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Adjusting to a new country and culture
The process of adjusting to a new country and culture is called 'culture shock'. Culture shock occurs gradually and takes time and effort to process and overcome.
Understanding Australia's culture, people and law can go a long way to helping you adjust. You can learn about these topics on the Australian Government's Living in Australia website (opens in a new window).
What is culture?
Culture is the beliefs, attitudes and behaviours that we share within a particular group. It often includes language, locality, skin colour, religious beliefs, traditions, and values.
What is culture shock?
Culture shock is caused by an accumulation of stresses that occur from having to meet every day needs in an unfamiliar environment - by not having the cultural and social skills and knowledge of the culture you're in. It is not a breakdown of normal healthy psychological functioning.
Differences between your home culture and the new culture can prove challenging to navigate and naturally lead to feeling confronted or confused. It's very common to feel shy and be afraid of speaking in case you offend someone. Culture shock can be triggered by differences in everyday experiences including language, religion and religious expression, educational expectations and attitudes towards learning and even climate and food.
To find out more about culture shock visit the Worldwide Classroom website (opens in a new window).
How will culture shock affect me?
You may find that culture shock doesn't happen straight away, but develops over time. Your reaction will depend on whether you've had previous experience with the new culture and the amount of help available.
There are a lot of different feelings you might have as a result of culture shock. Some commonly reported effects are:
- confusion or disorientation
- feeling overwhelmed or lacking concentration
- information overload
- nervousness/irrational fears
- muscle tension/body aches and pains
- excessive tiredness or insomnia
- anger and hostility towards host culture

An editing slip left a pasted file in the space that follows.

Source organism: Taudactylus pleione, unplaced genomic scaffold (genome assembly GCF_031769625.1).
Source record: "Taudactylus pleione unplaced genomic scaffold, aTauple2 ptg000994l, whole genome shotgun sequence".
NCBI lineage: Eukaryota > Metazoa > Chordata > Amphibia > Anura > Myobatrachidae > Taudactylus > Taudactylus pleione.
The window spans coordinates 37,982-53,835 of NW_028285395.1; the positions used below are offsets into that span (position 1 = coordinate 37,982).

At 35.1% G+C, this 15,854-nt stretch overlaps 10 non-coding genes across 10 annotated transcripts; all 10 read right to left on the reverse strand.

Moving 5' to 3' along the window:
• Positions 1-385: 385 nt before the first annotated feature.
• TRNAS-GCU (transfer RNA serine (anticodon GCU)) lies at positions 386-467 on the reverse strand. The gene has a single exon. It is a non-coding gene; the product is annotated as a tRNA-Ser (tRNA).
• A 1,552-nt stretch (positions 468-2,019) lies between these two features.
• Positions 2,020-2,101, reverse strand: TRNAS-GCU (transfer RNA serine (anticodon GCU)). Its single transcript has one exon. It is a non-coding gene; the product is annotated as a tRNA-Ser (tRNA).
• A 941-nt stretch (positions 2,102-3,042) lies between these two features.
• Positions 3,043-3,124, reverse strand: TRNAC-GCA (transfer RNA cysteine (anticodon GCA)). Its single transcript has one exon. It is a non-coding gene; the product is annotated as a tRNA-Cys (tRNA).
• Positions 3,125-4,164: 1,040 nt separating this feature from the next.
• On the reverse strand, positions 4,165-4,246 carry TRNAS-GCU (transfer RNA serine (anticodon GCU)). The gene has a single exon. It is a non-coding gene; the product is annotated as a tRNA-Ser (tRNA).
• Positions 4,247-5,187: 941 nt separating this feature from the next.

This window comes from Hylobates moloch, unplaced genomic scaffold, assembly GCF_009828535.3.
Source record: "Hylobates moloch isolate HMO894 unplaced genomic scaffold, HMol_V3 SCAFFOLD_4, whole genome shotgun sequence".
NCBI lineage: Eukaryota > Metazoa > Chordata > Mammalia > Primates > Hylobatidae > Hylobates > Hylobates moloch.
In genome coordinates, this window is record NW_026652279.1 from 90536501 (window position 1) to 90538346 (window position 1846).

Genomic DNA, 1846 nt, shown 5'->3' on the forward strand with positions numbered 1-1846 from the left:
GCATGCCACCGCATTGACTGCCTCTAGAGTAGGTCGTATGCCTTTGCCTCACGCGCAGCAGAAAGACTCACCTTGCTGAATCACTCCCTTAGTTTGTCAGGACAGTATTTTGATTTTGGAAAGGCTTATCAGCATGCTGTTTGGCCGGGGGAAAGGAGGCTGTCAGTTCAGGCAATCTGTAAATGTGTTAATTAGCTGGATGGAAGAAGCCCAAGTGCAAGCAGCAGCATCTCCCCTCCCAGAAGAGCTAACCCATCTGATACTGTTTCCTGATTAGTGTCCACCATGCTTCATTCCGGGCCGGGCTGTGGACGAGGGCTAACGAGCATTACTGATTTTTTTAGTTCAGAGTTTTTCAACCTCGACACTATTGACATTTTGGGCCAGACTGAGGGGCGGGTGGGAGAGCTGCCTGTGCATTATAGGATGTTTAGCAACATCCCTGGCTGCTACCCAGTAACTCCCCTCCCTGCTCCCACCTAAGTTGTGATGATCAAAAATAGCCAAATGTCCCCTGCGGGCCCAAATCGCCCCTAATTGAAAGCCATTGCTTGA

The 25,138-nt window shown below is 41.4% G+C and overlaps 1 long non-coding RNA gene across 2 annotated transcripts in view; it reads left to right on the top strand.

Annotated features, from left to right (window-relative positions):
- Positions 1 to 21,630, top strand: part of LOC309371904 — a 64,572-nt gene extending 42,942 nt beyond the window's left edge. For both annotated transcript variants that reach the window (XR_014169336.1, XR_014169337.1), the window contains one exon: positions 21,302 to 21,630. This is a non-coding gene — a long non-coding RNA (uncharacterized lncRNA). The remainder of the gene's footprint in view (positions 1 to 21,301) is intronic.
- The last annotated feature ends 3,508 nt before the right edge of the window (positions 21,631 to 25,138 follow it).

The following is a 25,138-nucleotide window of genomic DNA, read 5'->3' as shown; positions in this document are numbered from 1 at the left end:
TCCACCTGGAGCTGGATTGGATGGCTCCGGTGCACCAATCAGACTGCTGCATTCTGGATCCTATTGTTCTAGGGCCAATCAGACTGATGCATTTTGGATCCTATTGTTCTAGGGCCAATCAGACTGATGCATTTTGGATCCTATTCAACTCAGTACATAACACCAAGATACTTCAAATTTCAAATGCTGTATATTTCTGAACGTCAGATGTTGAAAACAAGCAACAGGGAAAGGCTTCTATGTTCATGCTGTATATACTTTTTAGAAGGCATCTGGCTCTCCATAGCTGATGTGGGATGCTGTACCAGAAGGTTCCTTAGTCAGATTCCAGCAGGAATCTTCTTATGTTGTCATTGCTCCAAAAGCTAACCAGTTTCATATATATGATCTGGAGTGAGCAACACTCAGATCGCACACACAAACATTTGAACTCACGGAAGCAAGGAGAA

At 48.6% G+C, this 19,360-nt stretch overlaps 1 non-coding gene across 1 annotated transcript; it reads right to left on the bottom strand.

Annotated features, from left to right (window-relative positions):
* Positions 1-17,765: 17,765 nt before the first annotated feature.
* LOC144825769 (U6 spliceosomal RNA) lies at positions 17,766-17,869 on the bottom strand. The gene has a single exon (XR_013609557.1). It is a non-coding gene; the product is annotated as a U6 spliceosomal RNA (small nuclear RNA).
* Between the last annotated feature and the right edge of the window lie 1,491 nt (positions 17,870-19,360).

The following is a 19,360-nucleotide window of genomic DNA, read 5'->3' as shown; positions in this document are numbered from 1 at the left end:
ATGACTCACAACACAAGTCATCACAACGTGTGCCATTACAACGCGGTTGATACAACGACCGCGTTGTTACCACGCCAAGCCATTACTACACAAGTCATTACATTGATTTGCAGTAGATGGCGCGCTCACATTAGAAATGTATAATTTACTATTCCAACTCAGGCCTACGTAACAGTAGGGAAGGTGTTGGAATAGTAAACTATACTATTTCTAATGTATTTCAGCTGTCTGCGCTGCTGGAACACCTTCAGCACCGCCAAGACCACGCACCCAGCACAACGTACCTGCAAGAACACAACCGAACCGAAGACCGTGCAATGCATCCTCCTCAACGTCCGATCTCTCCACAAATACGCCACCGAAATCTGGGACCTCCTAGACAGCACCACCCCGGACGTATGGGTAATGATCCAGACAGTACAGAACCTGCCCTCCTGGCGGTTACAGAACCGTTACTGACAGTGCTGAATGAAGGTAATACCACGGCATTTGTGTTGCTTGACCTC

- frustration or overreaction to minor irritation
- depression/withdrawal or avoiding social and study activities
- excessive anger/tears
- homesickness or over dependence upon others from home country
- bad judgments/decision making or the
- inability to make decisions or failure to act
Culture shock isn't permanent. The length of time it lasts for is different for everyone, but most report living in Australia-culture shock is resolved within a few months.
Where can I get help?
There are some practical things you can do to help yourself settle in Australia. There are also some free services available at Western Sydney University that you might find helpful:
- Student Welfare Service - for advice on visa matters when changing your enrolment, financial assistance, help with Western Sydney University policies and procedures and referral to other services.
- Student Advisors are available at Student Central – a place to ask questions, get help and important information.
- Counselling Service – free and confidential service for all students. The Counselling Service can help with culture shock or any other personal or study related issues
- MATES – a mentoring program to help students adjust to university
- Workshops – free workshops to help improve your academic and life skills
The Australian government also has some really good information on living in Australia and what to expect. Visit the Living in Australia website (opens in a new window) for more information.